“When we would do cell searches we would find this multitude of feminine products,” he added.
Rhoden says in response, his agency installed digital vending machines, which track how many feminine napkins have been distributed using the detainee’s personal access code and pin number.
Rhoden says even though ICE has mostly remained silent about allegations of abhorrent conditions, he’s prepared to defend his federal detention facility along with the people who work here.
“What I’m not going to do is allow people to come in here and lie about our facility, the job that our people do here — because we take pride in our job,” Rhoden said. “I’m not going to stand by and remain silent and not vigorously defend what we do here at the Sheriff’s Office because our people do a great job here on a day-to-day basis, and I’m going to stand behind that what we do here is right.”
ICE inspects this facility several times a year, but according to the federal complaint, Baker County Detention Center staff handpicked detainees that had no complaints.
“Again, that’s absolutely not true again,” said Rhoden.
He adamantly denies that he or his employees stood in the way of a federal ICE inspection conducted of this immigration holding facility in May.
Human rights advocates allege detention center staff handpicked the inmates that were allowed to interview with federal investigators in order to hide the alleged mistreatment. The sheriff says the detainees making the claims are not telling the truth.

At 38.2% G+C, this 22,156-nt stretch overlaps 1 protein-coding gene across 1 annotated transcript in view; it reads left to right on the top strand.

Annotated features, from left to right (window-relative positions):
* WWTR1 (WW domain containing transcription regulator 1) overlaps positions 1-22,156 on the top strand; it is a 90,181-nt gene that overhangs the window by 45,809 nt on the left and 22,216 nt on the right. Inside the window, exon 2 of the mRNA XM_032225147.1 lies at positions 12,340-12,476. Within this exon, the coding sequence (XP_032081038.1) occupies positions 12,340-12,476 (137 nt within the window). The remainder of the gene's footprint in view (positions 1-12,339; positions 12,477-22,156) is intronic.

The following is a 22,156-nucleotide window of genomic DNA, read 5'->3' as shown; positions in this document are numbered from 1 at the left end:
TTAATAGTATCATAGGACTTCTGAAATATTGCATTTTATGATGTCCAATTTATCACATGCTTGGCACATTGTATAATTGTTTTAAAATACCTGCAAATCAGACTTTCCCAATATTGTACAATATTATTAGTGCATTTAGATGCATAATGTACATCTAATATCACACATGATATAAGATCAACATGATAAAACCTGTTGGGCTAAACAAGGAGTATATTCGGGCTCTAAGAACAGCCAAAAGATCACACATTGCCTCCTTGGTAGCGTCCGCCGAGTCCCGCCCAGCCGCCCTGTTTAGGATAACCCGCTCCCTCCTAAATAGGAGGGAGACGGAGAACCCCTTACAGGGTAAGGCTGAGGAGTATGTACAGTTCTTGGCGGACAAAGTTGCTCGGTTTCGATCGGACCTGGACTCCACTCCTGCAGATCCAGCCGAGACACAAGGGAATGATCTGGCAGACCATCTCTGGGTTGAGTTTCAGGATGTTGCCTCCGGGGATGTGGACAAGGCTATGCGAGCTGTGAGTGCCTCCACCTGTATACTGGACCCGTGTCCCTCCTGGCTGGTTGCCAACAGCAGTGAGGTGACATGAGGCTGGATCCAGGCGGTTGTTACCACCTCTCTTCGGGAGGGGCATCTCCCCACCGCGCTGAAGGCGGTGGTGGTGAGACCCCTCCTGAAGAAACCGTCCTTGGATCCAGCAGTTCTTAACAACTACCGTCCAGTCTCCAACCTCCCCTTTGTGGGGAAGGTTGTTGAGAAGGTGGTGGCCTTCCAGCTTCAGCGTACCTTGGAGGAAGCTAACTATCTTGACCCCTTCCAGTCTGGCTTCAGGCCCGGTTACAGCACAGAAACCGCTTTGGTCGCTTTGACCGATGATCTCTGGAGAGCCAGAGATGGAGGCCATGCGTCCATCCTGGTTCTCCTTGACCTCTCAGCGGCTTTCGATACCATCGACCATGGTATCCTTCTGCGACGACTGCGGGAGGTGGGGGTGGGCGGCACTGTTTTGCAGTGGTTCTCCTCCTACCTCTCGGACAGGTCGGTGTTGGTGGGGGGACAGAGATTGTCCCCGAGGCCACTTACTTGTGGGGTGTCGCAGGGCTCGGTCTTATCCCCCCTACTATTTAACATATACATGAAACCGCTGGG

“Why would the detainees be lying?” we asked Rhoden.
“That’s a good question,” he responded. “My only answer to that would be, they don’t want to be incarcerated. Who wants to be incarcerated?”
Rhoden says, to ensure that every interaction in the facility is documented, he’s setting aside funding for self-worn body cameras in next year’s budget.
The I-TEAM spoke with Katie Blankenship, the American Civil Liberties Union’s deputy legal director, about Rhoden’s responses — including his plan to add for body cameras.
“Then we could be inside the cells for the use of forces, and we could combat what the other complaint was, and we would be able to hear the back and forth with the corrections officer and the detainee,” said Blakenship. “I’m encouraged to hear that, and they absolutely should do it.”
Blankenship says body camera video would tell the true story because currently there are blind spots that surveillance cameras can’t see. As for the sheriff denying all the allegations in the federal complaint, she still maintains the detainees that her agency interviewed are victims of medical neglect, retaliation, and basic inhumane treatment.
“What they’re provided as far as their personal hygiene and clothing is also extremely insufficient,” Blakenship said. “The housing units they’re forced to live in are unclean, they have no ability to clean them. … They are not getting anywhere close to the medical care they need; serious conditions are going untreated.”
She added, “This has been going on for years where the individuals that were detained never met each other. They have never crossed paths. They didn’t know each other. They’ve been at Baker County and in completely different times and yet their reports of their mistreatment are strikingly, strikingly similar.”
The ACLU and 15 other human rights groups are asking the federal government to cancel Baker County’s contract with ICE while Sheriff Rhoden is defending the facility and its workers.
“It’s untruths about the Sheriff’s Office, and if ICE does decide to end our contract, it won’t be because of false allegations, it will be because they made that determination on their own. It won’t be because the Baker County Sheriff’s Office hasn’t done what we were supposed to be doing on a daily basis, and that is protecting those people that are back there,” he said.
Blakenship says the ACLU will push for unannounced inspections to be allowed and that legal action against the facility is something the organization is considering.